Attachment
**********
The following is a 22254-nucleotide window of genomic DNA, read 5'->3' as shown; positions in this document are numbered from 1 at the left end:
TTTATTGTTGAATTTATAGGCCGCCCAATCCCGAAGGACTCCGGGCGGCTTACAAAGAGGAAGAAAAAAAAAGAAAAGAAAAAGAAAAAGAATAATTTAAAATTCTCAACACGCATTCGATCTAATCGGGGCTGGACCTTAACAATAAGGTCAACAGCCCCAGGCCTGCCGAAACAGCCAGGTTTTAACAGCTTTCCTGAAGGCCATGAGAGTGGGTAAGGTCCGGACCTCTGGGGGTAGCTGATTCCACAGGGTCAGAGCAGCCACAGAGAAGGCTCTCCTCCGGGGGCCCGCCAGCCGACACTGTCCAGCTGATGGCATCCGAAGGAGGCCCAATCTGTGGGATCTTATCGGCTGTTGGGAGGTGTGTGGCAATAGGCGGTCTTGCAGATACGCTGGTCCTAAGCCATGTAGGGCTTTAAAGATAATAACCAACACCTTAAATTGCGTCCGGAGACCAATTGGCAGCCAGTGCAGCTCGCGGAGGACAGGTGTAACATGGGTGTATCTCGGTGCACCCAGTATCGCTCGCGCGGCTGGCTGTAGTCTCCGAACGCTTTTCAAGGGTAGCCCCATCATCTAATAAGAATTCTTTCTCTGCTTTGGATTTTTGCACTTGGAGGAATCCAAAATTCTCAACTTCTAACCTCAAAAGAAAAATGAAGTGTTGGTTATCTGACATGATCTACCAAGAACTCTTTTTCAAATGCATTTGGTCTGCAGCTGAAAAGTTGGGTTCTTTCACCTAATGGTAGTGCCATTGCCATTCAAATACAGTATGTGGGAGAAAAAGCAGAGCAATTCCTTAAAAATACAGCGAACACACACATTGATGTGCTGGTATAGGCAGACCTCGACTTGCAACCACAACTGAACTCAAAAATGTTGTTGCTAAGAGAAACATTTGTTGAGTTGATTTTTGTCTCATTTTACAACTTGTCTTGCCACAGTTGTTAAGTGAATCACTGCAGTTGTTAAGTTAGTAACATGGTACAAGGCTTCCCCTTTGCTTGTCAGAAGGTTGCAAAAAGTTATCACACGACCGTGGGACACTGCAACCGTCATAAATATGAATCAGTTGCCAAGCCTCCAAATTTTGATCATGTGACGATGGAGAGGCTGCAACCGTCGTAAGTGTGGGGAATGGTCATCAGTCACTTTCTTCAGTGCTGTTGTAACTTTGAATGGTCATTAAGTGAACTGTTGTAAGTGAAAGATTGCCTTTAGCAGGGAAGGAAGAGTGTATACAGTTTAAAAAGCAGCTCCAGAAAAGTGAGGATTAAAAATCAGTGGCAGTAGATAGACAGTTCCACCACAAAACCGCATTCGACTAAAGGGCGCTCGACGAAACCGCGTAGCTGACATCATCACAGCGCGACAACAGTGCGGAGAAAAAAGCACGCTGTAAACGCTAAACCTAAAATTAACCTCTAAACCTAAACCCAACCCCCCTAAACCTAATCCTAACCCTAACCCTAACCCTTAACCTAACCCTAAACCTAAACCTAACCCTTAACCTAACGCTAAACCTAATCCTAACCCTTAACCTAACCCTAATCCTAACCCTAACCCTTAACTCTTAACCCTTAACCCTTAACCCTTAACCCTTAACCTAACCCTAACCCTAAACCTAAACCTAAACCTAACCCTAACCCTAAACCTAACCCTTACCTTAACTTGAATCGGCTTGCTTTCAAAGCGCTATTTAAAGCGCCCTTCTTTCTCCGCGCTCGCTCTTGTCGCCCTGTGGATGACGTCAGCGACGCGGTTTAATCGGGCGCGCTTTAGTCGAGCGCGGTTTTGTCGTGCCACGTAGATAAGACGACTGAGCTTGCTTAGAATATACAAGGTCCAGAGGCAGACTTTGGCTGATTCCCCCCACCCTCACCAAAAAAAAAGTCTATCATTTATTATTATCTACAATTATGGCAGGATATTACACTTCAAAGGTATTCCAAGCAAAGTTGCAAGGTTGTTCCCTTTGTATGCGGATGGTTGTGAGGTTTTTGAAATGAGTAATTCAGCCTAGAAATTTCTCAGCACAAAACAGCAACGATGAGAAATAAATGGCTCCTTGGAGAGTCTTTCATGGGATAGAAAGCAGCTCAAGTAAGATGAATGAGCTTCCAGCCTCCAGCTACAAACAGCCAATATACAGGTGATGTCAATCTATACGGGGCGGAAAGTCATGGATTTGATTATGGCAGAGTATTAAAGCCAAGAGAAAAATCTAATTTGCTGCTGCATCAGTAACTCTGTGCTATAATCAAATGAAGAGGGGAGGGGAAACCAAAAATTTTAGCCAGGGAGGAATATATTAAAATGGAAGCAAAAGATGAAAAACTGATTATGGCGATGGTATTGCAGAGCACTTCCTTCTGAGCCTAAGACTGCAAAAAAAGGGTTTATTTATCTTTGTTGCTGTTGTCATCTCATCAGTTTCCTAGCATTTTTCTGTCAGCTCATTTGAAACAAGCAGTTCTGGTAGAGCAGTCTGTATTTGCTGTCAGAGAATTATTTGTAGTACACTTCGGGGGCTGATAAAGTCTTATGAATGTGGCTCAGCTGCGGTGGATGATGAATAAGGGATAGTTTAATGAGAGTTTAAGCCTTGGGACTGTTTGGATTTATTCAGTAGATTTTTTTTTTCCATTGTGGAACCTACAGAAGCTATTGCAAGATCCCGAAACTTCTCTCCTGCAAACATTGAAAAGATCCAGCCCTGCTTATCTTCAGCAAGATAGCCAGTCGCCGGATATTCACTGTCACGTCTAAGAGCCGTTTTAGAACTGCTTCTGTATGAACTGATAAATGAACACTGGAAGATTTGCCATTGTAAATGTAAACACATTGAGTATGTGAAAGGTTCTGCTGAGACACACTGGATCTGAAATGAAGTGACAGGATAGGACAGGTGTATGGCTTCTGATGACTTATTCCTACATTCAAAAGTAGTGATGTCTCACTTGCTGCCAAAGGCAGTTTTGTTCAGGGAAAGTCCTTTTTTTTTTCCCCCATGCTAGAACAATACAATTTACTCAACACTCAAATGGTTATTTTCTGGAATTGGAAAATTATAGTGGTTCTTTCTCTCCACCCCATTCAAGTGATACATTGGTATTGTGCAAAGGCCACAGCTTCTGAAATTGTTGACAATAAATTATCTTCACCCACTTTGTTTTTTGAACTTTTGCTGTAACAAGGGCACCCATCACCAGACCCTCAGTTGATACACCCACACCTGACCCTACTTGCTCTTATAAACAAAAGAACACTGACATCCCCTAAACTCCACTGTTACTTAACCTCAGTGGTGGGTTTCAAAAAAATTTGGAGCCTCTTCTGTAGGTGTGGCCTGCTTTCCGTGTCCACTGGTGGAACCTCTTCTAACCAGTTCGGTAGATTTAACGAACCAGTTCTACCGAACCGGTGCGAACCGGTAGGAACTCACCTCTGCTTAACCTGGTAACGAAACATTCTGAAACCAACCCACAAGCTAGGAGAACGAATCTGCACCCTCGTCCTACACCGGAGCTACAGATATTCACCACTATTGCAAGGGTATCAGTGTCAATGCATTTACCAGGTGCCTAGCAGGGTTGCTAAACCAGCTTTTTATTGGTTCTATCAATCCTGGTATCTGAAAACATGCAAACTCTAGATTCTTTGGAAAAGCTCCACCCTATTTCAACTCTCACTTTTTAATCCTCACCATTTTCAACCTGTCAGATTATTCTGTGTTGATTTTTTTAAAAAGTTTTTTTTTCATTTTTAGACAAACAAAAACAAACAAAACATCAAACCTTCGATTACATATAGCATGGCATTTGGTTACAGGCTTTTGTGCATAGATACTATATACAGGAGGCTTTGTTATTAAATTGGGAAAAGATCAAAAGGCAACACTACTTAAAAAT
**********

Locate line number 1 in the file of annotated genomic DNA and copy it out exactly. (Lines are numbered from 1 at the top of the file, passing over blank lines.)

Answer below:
The following is a 22254-nucleotide window of genomic DNA, read 5'->3' as shown; positions in this document are numbered from 1 at the left end: